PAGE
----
I've not written for a
while. I guess I've rather fallen out of the habit and, outside the tedious conspiracy theories surrounding Covid-19 and now 5G, there's been a lot of really good stuff written by others. So I've not
Leaving aside the conspiracists' paranoia, and despite the
general economic hiatus, there's a lot going on in the real estate sector. Not so much physically perhaps, but a lot around speculation, conjecture, analysis and projection. So, much cerebral effort.
Particularly in terms of values and length, depth and shape of the downturn and subsequent recovery. Are you a 'V' a 'U' or an 'L'? There's also been a fair bit of soul searching over what really
matters; about resetting the dial and taking advantage of the situation to make real estate a better place. Particularly a greener, fairer and more equitable housing market.
Simon Ricketts wrote an interesting piece regarding this which
I posted a couple of days ago. You can find it at Simon's blog here. In his piece, Simon deals with Keyworker housing. Or rather, the lack of it. Whilst we applaud our NHS
every Thursday at 8 pm with an outpouring of national love and gratitude, will our generosity evaporate when *this* is all over? Will we immediately forget the sacrifice that all key workers made to keep us safe, to nurse us, to keep the streets clean and our bins empty, our shelves full and our homes warm and
I'll come back to this.
Markets are not markets anymore: at time of writing oil is
currently worthless and Zoopla have declared there is no market. If we see an extra 2m unemployed and the reality of the OBR's GDP fall of 35%, it will not be a place we've been before. So, property
industry pundits have little in the way of comparison by which to measure our situation. The many yardsticks by which our recovery might be determined have been pretty much exclusively economic in
nature. That is to say, part of a broken economic cycle where the chain comes off when we've been pedalling a little too hard, too fast and with too much abandon.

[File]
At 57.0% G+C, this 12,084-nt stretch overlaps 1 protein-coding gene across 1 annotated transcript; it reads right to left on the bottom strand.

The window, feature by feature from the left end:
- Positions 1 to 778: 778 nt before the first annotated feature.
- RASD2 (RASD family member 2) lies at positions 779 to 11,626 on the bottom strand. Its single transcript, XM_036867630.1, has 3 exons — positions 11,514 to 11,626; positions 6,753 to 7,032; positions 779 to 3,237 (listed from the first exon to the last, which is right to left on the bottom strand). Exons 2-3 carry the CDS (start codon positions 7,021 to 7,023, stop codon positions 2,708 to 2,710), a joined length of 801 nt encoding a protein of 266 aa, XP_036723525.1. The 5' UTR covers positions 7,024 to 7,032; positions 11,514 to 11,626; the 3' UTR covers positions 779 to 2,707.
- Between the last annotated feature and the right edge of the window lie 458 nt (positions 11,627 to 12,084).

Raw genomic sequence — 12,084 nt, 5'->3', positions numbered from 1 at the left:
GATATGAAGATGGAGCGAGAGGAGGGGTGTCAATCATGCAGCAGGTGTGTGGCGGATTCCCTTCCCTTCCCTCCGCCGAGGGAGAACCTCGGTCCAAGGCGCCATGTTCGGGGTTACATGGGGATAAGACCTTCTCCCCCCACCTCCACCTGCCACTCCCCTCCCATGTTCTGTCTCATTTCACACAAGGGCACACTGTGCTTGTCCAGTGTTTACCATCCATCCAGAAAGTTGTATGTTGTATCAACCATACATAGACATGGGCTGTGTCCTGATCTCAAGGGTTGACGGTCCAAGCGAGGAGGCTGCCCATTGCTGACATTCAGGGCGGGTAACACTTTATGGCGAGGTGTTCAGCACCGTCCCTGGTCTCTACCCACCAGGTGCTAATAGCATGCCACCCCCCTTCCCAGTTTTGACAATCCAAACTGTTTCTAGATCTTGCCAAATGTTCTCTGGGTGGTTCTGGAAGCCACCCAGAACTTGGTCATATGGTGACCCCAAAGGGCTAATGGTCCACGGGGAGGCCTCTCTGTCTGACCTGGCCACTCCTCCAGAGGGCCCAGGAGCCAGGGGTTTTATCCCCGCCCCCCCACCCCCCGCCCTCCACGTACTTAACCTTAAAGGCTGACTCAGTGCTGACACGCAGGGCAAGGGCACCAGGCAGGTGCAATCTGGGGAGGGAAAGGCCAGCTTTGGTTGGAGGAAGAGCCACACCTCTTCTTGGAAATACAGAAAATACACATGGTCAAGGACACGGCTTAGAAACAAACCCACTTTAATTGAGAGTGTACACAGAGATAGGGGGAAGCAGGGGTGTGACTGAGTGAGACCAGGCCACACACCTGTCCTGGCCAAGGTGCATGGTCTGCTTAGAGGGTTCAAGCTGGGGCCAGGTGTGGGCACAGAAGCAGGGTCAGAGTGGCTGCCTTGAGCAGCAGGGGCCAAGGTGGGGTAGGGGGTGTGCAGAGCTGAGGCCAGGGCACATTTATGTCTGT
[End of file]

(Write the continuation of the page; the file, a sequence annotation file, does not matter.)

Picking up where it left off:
Covid-19 is not like that. Here, we find ourselves hurtling
downhill with no brakes, flat tyres, sitting on a seat post, and with handlebars that have come adrift. We're moving, albeit not in the direction or speed of our choice and with no control over
anything else. So, to flog this analogy to death, to assume recovery is a matter of fixing the chain and pedalling away to a V for victory recovery is folly. What we need is a new and completely
But a new bike is not what we'll get. We'll get Boris's old
broken bike with some very shiny extras to make it look good and give an impression of functionality.
- Help to Buy will be extended, despite the fact that the
248,000 properties (£14.31bn loan value, £65.69bn asset value) bought via the scheme so far are likely to be in negative equity if market values fall as predicted by even the most optimistic
'experts'. The mortgage trap door opens ever wider.
- It's likely that Permitted Development Rights will be
extended. Probably the most pernicious of all planning deregulations to date. It offers nothing in the way of affordable housing provision and has been ruthlessly exploited by a number of developers
who leave behind the very worst modern housing available. Very probably unsaleable in the future.
- To 'kick-start' housebuilding in the aftermath, planning
restrictions will be relaxed. We have already seen calls for this from the industry. And with Sir Eddie Lister advising Boris, as he did at the GLA it is likely we will see an unfettered industry
deliver what they want to build rather than what we need building. So much for 'Build Better Build Beautiful'. In future years, we will look back and dismiss what we see as 'Post-Covid-19
- I'm afraid also that many current consents, whether under